Engine Mountings

The engine mounts that came with the engine were those used on the MG ZT, they are aluminium castings that provide a horizontal mounting surface for mounting to large diameter hydraulic mounts.  Unfortunately these were totally unsuitable for use on the truck as they fowled the front suspension.

Here you can see the old cast Aluminium mounting brackets and the picture on the right shows one of the hydraulic mounts in place on my friends MG.


The mounts that I am using are aftermarket Mustang versions.  They are of a very different design to those on the MG.

This is what the Mustang mounts look like.  As can be seen their design meant that they sit parallel to the sides of the engine block.  So the brackets that they mount to on the chassis need to lean at the correct angle.


To get the angled face required I decided to make a triangulated bracket up out of 4mm thick steel plate and then weld these to the chassis and cross-member. 

I am mounting the engine slightly to one side to allow more room for the steering linkage to the brackets are slightly different each side.

Here are the brackets folded at the correct angle.



Here you can see both sides in place prior to welding in place and bracing.  For strength and neatness I will be boxing in the front face leaving the back open to get to the mounting bolts.



I did some more work on the engine mounts, I decided to plate the front face over to give them added strength and make them look neater. The drivers side can not be completely plated over as the end of the steering rack pokes through it. I test fitted the steering rack to get the right clearance for the hole through the mount and noticed something that I had not accounted for. The pipe work on the rack has a nasty bend that effectively goes straight up right about the mid point of the engine sump. This means that it it now fowled the sump when the engine was on the mounts at the height I had made them.. AARRGGHH!!!.


I ended up welding an extra 3/4" to the bottom edge of the mounts to raise everything.  This then gave the required clearance to the engine sump.  The pictures below show the extra 3/4" that I welded on, prior to grinding down flush.




The finished mounts.




As I now had a change of direction with regard to the engine I am using, I now had a slight issue with the engine mounts.  Basically the new engine I have has a much deeper sump which means I need to increase the height of the mounts and also cut material away from the centre cross member to provide the necessary clearance.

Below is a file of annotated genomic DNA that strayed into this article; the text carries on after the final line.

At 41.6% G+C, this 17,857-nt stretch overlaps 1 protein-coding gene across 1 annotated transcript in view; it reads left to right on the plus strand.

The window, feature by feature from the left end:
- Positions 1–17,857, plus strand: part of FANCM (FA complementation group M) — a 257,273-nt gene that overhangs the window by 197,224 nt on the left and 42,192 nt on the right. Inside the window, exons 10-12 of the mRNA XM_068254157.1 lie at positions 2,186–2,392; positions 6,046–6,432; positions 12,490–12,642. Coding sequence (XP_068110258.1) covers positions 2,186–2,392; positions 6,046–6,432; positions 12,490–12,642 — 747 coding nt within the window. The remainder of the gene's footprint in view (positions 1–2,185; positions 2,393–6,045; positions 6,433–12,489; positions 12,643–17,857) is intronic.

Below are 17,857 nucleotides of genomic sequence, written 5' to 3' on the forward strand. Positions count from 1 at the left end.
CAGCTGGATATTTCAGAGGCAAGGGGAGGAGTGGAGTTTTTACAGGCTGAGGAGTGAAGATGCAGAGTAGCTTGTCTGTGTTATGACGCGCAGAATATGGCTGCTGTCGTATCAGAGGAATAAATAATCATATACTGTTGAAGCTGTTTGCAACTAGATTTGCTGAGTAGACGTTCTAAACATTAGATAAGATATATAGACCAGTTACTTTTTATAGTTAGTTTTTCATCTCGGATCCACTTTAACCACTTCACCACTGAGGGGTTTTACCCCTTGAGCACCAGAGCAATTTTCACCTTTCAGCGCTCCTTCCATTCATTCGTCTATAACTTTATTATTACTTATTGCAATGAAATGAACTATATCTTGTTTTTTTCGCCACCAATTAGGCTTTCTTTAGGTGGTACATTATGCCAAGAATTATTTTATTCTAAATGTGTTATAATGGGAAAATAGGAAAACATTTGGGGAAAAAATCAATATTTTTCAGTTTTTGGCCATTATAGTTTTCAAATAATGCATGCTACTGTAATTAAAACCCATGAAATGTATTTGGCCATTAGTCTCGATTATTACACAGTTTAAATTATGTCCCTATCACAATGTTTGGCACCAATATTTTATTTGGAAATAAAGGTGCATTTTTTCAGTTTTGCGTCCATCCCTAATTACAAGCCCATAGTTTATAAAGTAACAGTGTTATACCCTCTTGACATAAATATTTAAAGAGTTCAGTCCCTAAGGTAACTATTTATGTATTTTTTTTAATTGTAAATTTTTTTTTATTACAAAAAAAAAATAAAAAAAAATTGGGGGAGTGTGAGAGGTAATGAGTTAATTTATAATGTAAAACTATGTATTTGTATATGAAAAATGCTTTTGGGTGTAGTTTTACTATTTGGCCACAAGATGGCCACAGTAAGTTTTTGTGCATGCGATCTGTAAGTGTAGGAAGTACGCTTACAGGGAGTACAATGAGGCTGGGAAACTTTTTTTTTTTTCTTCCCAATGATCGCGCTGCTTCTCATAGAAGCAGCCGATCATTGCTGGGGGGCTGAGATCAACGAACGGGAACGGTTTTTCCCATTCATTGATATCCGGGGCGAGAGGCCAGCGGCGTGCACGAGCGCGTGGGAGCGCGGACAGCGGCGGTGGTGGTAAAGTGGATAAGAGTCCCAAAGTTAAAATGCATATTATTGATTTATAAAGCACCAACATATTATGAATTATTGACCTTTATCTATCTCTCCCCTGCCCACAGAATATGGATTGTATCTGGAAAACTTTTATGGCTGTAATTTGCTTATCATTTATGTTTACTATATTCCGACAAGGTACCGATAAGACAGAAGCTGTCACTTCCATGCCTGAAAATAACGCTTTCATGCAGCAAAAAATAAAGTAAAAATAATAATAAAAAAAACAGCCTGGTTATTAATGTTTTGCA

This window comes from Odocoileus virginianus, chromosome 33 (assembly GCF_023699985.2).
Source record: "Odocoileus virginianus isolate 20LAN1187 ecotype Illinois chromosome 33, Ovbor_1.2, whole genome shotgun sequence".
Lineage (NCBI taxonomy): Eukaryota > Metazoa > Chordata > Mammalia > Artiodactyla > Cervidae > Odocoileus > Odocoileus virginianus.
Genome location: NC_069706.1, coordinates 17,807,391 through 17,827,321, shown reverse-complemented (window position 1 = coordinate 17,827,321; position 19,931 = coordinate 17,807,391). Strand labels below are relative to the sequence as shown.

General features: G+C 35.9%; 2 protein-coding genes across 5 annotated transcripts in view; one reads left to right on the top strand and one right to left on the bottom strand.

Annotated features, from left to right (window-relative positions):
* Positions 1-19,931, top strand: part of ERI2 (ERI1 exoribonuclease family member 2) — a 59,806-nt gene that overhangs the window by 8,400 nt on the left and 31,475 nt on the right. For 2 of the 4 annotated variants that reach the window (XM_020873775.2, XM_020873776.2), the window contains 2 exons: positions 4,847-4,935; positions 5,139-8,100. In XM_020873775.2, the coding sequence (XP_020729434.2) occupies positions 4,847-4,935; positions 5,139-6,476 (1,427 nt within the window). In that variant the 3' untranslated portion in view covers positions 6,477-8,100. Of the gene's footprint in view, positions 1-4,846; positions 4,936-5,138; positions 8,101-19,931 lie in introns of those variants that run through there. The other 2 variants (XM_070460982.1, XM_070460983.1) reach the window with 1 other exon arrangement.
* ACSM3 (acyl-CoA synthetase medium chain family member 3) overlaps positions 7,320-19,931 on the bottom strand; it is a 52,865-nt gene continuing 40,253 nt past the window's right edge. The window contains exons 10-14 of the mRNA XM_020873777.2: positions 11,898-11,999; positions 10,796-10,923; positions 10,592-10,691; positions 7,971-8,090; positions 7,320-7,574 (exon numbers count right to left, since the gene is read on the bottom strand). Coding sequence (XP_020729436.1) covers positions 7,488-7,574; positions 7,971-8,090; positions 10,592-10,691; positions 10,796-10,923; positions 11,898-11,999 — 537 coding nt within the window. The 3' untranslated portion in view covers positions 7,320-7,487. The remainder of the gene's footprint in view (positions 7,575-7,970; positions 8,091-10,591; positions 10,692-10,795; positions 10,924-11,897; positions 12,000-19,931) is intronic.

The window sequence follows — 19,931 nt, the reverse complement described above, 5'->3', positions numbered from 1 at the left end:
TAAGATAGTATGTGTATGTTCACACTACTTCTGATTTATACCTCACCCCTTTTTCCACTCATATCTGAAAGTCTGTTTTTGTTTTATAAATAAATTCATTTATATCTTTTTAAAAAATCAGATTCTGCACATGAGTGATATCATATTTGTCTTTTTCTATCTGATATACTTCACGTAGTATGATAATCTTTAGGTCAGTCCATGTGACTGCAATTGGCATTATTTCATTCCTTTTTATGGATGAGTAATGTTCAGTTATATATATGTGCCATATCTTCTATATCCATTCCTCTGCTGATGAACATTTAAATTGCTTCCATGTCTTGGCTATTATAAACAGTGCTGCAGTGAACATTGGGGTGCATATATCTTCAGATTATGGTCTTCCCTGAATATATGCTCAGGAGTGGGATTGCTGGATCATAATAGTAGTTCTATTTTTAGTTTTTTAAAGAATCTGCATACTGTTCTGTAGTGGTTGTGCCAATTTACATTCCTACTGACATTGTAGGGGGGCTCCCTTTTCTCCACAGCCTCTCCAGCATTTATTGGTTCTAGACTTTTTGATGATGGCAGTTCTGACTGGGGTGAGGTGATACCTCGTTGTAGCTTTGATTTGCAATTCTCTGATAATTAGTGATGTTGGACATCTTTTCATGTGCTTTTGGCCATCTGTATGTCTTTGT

I had to cut the original mounts off and modify them by adding a wider strip around the bottom edge as I had done previously.  You can see what I mean here:

Here you can see the old mounts have been removed and the cross member modified to provide additional clearance.



Here you can see the mounts after I struggled to cut them off.  The problem with fully welding things inside and out is that it makes life very difficult if you need to remove it again at a later date.  I wanted to keep them intact as I would be re-using them, so it was a matter of using various tools including cut off wheels reciprocating hacksaw and Dremel to get them off but make sure I could still use them again.  If you look at the pic here you can see the original added strip I welded on.  I cut this off, then added another strip just a bit wider.

Here you can see the modified mount bolted to the engine and offered up to the cross member before trimming and then welding in place.  You can see how much taller it is now with the additional material.  Note that it had a 20 mm strip originally now has a 50mm strip added to in all the mounts are 30mm higher.


The finished mounts from the front, side and back views.  Notice the slight lean from the side now.  You can see I also added some external fillet pieces on the inside edges.



Test fit of the cab with the engine and gearbox in its new location on the new mounts.  It was a good job that I decided to check again as the bulkhead will need some slight modification now due to the engine being slightly too close now as it has moved on a slight arc from where it was originally.